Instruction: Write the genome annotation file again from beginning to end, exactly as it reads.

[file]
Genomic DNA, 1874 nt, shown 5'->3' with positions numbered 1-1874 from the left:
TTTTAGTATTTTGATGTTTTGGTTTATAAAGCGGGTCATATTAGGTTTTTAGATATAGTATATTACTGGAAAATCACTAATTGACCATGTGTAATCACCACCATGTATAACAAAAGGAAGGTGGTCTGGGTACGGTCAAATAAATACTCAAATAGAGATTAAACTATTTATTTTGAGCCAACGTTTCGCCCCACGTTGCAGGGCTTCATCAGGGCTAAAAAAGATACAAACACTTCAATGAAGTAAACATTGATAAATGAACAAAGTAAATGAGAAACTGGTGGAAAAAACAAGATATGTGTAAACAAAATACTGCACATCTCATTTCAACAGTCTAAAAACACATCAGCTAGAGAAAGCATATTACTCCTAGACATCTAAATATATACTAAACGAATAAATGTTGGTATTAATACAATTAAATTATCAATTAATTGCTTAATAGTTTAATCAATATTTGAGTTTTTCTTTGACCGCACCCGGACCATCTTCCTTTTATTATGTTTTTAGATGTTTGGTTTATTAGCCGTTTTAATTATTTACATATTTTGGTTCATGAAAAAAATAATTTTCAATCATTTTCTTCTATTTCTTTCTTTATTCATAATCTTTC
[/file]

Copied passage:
Genomic DNA, 1874 nt, shown 5'->3' with positions numbered 1-1874 from the left:
TTTTAGTATTTTGATGTTTTGGTTTATAAAGCGGGTCATATTAGGTTTTTAGATATAGTATATTACTGGAAAATCACTAATTGACCATGTGTAATCACCACCATGTATAACAAAAGGAAGGTGGTCTGGGTACGGTCAAATAAATACTCAAATAGAGATTAAACTATTTATTTTGAGCCAACGTTTCGCCCCACGTTGCAGGGCTTCATCAGGGCTAAAAAAGATACAAACACTTCAATGAAGTAAACATTGATAAATGAACAAAGTAAATGAGAAACTGGTGGAAAAAACAAGATATGTGTAAACAAAATACTGCACATCTCATTTCAACAGTCTAAAAACACATCAGCTAGAGAAAGCATATTACTCCTAGACATCTAAATATATACTAAACGAATAAATGTTGGTATTAATACAATTAAATTATCAATTAATTGCTTAATAGTTTAATCAATATTTGAGTTTTTCTTTGACCGCACCCGGACCATCTTCCTTTTATTATGTTTTTAGATGTTTGGTTTATTAGCCGTTTTAATTATTTACATATTTTGGTTCATGAAAAAAATAATTTTCAATCATTTTCTTCTATTTCTTTCTTTATTCATAATCTTTC